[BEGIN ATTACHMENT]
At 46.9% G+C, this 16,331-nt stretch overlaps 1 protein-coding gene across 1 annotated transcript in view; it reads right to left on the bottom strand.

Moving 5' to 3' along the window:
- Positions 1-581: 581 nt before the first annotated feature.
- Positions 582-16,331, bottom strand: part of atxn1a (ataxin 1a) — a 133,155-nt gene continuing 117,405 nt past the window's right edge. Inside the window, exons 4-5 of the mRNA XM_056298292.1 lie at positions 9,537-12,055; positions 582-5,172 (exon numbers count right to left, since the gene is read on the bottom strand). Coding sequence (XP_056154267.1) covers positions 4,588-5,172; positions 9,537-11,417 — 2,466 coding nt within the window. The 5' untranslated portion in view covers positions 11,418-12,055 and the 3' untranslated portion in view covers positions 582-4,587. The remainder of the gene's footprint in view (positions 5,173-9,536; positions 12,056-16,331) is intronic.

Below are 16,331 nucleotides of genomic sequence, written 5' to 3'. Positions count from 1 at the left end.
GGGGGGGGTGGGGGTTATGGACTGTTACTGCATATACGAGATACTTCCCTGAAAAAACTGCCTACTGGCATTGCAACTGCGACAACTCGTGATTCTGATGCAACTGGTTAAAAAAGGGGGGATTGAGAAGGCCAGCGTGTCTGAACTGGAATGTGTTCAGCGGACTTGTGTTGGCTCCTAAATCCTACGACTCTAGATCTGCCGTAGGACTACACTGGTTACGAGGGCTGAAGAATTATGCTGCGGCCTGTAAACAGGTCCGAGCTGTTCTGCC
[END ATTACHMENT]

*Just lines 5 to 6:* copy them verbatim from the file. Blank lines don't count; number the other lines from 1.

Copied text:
Below are 16,331 nucleotides of genomic sequence, written 5' to 3'. Positions count from 1 at the left end.
GGGGGGGGTGGGGGTTATGGACTGTTACTGCATATACGAGATACTTCCCTGAAAAAACTGCCTACTGGCATTGCAACTGCGACAACTCGTGATTCTGATGCAACTGGTTAAAAAAGGGGGGATTGAGAAGGCCAGCGTGTCTGAACTGGAATGTGTTCAGCGGACTTGTGTTGGCTCCTAAATCCTACGACTCTAGATCTGCCGTAGGACTACACTGGTTACGAGGGCTGAAGAATTATGCTGCGGCCTGTAAACAGGTCCGAGCTGTTCTGCC